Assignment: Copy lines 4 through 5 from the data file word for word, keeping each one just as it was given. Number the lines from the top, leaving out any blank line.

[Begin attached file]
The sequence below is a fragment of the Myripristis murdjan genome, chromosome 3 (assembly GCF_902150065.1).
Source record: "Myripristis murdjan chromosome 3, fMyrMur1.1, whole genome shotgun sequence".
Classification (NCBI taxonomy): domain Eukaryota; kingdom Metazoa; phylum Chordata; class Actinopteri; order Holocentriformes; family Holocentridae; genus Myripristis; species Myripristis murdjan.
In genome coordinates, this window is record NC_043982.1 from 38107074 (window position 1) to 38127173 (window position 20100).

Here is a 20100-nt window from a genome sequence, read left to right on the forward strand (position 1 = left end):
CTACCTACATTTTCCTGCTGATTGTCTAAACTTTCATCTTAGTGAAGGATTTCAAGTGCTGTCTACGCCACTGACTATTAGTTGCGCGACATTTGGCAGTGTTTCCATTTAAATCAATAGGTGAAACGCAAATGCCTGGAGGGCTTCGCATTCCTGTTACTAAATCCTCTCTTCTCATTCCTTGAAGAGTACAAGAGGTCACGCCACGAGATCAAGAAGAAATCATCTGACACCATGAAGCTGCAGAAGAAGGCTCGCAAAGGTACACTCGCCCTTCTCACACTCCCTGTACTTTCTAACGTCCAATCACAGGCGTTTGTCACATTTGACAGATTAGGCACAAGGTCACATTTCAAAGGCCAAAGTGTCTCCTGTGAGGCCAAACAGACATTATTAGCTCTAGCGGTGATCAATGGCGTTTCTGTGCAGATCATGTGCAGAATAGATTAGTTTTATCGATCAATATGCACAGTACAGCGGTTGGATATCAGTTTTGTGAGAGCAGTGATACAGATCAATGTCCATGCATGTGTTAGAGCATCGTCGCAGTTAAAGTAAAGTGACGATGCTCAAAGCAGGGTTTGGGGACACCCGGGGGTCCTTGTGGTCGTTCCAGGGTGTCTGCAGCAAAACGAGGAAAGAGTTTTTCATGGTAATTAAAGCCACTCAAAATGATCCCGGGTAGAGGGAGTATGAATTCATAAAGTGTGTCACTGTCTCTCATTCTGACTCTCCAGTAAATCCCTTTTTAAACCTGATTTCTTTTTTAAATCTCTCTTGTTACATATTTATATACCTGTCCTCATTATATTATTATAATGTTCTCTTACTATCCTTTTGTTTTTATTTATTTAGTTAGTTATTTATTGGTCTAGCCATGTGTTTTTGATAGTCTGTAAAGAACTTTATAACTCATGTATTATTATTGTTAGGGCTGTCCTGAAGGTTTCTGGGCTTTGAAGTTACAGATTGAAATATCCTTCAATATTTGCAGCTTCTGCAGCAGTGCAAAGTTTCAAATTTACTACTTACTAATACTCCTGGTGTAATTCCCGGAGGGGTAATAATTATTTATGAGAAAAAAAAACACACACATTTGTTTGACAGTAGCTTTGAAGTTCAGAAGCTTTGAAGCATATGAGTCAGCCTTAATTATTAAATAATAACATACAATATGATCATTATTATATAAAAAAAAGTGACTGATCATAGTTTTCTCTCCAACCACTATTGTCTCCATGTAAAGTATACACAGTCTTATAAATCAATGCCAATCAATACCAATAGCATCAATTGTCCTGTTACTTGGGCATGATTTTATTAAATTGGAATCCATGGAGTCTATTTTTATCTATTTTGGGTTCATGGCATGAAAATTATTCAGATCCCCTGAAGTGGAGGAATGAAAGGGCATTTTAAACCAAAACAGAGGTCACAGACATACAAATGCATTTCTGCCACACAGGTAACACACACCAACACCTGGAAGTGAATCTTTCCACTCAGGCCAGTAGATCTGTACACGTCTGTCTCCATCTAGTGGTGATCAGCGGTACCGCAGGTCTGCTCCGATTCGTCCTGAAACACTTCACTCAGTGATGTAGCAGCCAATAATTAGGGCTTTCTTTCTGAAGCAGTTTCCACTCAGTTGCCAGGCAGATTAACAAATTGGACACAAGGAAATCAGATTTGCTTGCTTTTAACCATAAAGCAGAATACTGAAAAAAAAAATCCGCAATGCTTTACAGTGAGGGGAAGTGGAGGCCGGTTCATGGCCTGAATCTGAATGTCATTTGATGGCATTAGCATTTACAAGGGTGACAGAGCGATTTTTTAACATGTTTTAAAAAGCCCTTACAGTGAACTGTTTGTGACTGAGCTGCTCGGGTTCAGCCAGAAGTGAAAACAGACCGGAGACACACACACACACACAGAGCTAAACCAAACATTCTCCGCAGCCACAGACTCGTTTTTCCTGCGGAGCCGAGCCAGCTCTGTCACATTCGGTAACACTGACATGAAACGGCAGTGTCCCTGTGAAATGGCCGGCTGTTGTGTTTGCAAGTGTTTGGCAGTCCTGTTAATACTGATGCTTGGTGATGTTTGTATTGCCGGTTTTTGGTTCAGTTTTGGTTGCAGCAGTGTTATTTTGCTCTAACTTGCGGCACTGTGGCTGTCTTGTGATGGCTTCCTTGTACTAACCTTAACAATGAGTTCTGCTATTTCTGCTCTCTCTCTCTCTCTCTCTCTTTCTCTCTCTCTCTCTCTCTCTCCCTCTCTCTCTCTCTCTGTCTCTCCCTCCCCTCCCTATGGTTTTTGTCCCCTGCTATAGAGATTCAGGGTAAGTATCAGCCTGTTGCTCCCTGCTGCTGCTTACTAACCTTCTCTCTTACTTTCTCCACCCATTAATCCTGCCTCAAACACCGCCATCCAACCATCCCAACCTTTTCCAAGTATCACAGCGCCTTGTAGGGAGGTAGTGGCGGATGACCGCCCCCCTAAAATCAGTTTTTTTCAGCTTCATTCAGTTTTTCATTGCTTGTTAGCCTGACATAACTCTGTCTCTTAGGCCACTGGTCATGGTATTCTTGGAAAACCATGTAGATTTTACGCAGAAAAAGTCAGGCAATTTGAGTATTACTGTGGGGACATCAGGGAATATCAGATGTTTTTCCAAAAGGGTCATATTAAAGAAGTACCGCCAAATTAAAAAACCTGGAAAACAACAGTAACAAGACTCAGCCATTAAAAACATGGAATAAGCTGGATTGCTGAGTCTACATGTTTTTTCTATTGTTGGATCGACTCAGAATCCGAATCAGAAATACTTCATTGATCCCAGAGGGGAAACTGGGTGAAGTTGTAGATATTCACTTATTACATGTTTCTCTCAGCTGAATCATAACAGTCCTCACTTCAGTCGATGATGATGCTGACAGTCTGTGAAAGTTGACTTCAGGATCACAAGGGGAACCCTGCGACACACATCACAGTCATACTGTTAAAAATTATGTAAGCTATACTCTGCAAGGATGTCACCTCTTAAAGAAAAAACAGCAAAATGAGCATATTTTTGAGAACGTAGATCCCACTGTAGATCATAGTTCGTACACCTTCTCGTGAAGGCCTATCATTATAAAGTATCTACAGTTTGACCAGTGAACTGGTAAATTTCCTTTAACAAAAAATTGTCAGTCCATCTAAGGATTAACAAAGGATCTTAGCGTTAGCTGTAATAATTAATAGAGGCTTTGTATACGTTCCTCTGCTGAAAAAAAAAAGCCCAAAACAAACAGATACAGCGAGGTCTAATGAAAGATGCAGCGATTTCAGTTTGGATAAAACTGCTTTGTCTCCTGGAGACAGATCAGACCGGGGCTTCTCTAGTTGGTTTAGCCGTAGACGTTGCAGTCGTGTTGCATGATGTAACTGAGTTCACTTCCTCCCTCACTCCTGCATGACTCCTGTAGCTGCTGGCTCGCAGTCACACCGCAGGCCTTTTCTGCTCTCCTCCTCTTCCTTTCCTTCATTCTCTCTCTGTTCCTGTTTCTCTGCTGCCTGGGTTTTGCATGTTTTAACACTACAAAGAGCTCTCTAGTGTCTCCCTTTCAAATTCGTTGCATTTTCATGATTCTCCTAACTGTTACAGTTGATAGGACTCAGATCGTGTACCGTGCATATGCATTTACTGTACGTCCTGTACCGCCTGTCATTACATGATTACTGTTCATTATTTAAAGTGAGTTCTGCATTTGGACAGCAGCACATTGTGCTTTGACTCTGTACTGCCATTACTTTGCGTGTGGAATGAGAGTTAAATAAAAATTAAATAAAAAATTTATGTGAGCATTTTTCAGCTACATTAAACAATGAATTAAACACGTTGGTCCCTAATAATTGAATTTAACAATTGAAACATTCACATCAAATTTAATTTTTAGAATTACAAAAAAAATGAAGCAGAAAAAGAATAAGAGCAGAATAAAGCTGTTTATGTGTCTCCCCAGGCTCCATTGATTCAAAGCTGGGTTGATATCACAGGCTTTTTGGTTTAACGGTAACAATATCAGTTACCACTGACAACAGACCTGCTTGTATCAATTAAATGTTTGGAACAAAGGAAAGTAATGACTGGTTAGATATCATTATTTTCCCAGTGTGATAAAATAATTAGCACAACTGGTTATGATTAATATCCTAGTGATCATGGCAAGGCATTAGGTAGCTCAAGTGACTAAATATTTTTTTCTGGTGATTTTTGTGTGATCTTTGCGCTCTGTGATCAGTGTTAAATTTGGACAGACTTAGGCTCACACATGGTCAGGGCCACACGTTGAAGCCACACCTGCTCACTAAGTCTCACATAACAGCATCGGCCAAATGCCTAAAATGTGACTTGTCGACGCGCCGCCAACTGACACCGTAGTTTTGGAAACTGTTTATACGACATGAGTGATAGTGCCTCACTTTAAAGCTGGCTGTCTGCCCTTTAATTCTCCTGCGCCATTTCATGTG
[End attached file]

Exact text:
In genome coordinates, this window is record NC_043982.1 from 38107074 (window position 1) to 38127173 (window position 20100).

Here is a 20100-nt window from a genome sequence, read left to right on the forward strand (position 1 = left end):